We’re about all the design on this end of the spectrum: teams designing completely new schools, existing high quality schools moving toward replication or significant expansion, and existing schools endeavoring to significantly or completely transform.

#7: Personalization is Critical.

School designers are risk takers, creative, entrepreneurial, visionary, inspirational, bold, and courageous – yet no two designers are alike.  Successful schools have been created by smart, dedicated folks from an array of backgrounds – from teachers and parents to activists and entrepreneurs.  Here in Oakland, there is a rich array of pathways for working to design a school:  design teams are working through the district’s Call for Quality Schools, creating school plans to quality for Measure N Linked Learning funding, and leveraging the Next Generation Learning Challenge.  Some of our city’s most successful and respected charter schools are working to replicate or expand.  And visionary teams seek to join Oakland’s successful history of community-based single site charters.

We need a diverse range of quality, student-centered schools here in Oakland.  As such, we need our support systems for school designers to be nimble, flexible, responsive, and relational.  Each design team will need a playbook and coaching built to match the specific strengths and needs of its players.

#8: Use Cohorts Strategically.

My first vision for the School Design Lab was a cohort meeting weekly to bi-monthly.  Before running with this idea, I included the exploration of the power of cohorts in my inquiry process.  As I’ve engaged with a variety of experienced school leaders and designers with cohort-based incubators, here’s what I’ve found.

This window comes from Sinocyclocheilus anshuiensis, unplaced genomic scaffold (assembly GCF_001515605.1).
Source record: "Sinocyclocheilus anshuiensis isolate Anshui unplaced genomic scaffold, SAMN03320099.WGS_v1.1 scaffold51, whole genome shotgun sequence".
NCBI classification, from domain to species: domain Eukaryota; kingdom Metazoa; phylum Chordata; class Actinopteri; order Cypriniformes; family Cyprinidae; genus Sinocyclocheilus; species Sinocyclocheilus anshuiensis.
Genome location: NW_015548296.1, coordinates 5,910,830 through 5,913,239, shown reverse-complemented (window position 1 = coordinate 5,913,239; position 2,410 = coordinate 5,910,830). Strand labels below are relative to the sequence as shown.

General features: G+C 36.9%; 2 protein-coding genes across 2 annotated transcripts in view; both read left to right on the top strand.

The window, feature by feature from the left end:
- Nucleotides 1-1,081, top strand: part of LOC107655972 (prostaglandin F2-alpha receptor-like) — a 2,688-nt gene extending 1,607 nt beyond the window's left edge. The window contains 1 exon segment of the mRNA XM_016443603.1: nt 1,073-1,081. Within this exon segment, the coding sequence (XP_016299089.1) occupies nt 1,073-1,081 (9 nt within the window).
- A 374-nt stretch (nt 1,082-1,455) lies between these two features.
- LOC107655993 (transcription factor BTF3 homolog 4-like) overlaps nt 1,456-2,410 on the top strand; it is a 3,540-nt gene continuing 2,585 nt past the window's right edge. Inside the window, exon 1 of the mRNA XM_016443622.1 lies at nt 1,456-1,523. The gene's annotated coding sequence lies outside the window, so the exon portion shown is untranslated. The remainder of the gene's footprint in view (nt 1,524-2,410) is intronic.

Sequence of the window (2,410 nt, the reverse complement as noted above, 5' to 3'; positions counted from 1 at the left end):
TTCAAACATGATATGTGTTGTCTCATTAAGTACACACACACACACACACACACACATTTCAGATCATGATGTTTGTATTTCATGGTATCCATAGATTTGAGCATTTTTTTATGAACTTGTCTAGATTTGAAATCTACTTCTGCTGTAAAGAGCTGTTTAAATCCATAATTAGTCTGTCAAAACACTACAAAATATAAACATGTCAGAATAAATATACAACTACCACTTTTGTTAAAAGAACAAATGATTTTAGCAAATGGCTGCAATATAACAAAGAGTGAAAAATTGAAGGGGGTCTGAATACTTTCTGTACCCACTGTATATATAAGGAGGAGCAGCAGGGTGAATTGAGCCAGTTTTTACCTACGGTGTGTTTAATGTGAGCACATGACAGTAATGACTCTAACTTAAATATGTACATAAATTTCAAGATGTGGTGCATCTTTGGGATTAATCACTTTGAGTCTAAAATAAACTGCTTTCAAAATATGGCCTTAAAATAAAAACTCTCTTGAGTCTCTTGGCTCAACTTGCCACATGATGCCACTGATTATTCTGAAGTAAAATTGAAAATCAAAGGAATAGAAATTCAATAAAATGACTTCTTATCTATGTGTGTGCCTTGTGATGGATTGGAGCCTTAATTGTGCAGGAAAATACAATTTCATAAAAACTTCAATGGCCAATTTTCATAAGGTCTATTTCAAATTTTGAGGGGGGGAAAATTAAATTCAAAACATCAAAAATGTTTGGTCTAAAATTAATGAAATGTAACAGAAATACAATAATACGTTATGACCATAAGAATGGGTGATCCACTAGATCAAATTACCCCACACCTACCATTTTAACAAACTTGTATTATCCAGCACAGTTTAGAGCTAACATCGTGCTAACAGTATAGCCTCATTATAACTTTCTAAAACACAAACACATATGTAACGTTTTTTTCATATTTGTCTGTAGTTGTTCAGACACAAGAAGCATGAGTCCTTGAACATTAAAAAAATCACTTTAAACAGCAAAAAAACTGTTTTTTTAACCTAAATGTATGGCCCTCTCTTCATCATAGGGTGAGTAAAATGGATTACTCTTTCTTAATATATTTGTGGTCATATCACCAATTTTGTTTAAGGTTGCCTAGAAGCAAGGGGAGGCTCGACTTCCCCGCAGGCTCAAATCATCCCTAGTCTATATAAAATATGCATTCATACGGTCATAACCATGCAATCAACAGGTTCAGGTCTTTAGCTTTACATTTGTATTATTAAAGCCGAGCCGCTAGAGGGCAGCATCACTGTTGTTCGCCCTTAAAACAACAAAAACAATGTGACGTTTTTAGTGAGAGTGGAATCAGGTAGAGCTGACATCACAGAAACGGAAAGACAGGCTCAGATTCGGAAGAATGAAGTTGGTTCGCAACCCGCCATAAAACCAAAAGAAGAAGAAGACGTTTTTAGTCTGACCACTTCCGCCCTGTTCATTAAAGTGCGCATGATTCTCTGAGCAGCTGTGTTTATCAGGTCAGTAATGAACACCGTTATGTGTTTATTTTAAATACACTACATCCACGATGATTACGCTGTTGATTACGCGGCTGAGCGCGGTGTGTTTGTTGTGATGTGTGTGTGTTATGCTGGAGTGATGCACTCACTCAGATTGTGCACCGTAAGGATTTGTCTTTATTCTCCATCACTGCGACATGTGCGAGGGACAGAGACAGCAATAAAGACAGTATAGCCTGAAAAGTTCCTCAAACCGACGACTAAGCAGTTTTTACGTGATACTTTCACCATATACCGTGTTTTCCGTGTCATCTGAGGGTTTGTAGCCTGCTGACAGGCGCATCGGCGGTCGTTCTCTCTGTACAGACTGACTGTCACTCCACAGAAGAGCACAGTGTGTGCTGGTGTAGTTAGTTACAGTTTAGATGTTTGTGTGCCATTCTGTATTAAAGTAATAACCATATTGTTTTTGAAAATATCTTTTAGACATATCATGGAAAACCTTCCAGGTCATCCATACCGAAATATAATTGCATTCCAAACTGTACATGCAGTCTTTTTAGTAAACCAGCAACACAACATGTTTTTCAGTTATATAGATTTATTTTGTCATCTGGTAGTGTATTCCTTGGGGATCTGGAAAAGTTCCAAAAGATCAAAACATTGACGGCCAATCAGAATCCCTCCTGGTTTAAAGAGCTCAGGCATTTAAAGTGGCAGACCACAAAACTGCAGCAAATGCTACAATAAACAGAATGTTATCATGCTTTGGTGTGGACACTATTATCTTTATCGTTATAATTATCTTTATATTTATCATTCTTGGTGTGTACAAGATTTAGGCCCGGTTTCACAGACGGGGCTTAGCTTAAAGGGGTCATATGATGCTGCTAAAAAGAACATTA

Universally, what the leaders of cohort models love are the relationships formed. Many leaders talked about the engagement with peers who pushed their thinking as a key outcome from these experiences.

A key frustration of the cohort-based programs, however, was that working as a group often constrained their time and did not focus on what they needed most to advance their work.  This parallels the critiques we hear from our students who are express a need for greater personalization around content and pacing, but still value and need connection and community from their peers to push their work and thinking forward.

In the building the Lab, we are working to be mindful of the circumstances and needs of our school designers.  We bear in mind that often our designers are leading a design process on a part time basis.  Some will be able to focus more work time on the design and build of a school.  And so we need to keep in mind that while we need to nurture the design community, we also can’t treat them the same and expect to get exceptional results from all of them.  Experienced educators know this.

We know that cohorts are powerful.  Relationships are key and shared values and understandings around equity and quality are critical.  As such, our school design lab’s model must find ways to strategically harness this power and to find the right balance between the power of the cohort and the need for personalization.  This will be a tricky and dynamic process – stay tuned to see what we learn.

#9: Execution, Execution, Execution.

We live in a world where design is valued.  And it should be –exceptionally designed technologies are marked by both beautiful form and state of the art functionality.  In the world of school design, we need to care about thoughtful design.  We need to create thoughtful, thorough, rigorous plans that help us think through various students, scenarios, and situations and ensure that we are equipped to handle them.  Don’t get me wrong – design and planning is critical.  But it’s not enough.